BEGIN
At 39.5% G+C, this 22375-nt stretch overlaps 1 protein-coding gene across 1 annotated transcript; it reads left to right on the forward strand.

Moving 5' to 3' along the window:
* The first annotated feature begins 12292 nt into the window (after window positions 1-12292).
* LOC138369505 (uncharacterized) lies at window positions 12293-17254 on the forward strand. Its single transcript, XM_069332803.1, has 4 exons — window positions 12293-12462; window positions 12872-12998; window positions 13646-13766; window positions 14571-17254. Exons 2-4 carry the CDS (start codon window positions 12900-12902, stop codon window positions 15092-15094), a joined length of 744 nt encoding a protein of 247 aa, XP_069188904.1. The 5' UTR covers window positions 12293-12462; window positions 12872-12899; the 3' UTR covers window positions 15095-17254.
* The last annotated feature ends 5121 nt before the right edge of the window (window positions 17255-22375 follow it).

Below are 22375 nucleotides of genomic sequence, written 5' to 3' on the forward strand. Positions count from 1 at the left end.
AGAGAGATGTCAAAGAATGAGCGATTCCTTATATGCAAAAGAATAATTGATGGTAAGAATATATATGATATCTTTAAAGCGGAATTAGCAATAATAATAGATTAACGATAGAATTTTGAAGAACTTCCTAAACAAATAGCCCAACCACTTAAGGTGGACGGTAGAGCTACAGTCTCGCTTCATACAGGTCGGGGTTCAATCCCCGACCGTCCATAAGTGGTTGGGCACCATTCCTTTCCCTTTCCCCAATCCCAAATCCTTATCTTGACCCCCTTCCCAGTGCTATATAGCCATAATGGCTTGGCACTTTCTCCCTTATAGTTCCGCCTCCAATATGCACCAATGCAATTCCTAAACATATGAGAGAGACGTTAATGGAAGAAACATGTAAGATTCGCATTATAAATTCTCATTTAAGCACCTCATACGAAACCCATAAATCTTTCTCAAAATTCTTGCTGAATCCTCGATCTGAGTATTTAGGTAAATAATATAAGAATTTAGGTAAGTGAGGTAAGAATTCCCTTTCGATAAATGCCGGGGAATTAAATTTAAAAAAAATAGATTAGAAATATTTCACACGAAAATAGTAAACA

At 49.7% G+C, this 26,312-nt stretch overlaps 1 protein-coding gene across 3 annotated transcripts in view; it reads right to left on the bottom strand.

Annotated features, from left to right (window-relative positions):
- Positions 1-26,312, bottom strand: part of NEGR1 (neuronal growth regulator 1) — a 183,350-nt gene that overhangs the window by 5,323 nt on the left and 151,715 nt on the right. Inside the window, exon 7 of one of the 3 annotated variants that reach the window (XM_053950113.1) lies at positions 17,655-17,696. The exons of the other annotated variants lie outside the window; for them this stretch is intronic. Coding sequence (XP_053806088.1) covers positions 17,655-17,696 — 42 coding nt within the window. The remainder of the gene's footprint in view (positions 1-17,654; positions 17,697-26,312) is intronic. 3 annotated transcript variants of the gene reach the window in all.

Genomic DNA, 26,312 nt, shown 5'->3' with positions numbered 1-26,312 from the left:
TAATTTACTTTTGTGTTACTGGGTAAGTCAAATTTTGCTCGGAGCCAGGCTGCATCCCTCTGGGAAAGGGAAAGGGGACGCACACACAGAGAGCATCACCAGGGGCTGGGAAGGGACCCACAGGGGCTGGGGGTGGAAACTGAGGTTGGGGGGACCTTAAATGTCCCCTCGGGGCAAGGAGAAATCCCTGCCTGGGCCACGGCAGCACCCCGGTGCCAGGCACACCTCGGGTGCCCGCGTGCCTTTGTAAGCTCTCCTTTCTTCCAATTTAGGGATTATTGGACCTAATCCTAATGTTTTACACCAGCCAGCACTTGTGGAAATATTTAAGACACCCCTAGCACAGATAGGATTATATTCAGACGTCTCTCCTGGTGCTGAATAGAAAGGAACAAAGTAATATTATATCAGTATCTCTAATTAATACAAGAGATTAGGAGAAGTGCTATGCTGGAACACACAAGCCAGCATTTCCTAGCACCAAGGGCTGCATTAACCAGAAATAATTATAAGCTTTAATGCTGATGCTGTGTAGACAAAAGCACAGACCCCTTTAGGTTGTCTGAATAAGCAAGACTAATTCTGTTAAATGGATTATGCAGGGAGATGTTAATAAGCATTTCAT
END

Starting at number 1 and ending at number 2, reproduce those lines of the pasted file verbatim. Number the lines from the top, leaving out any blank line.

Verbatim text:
At 39.5% G+C, this 22375-nt stretch overlaps 1 protein-coding gene across 1 annotated transcript; it reads left to right on the forward strand.

Moving 5' to 3' along the window: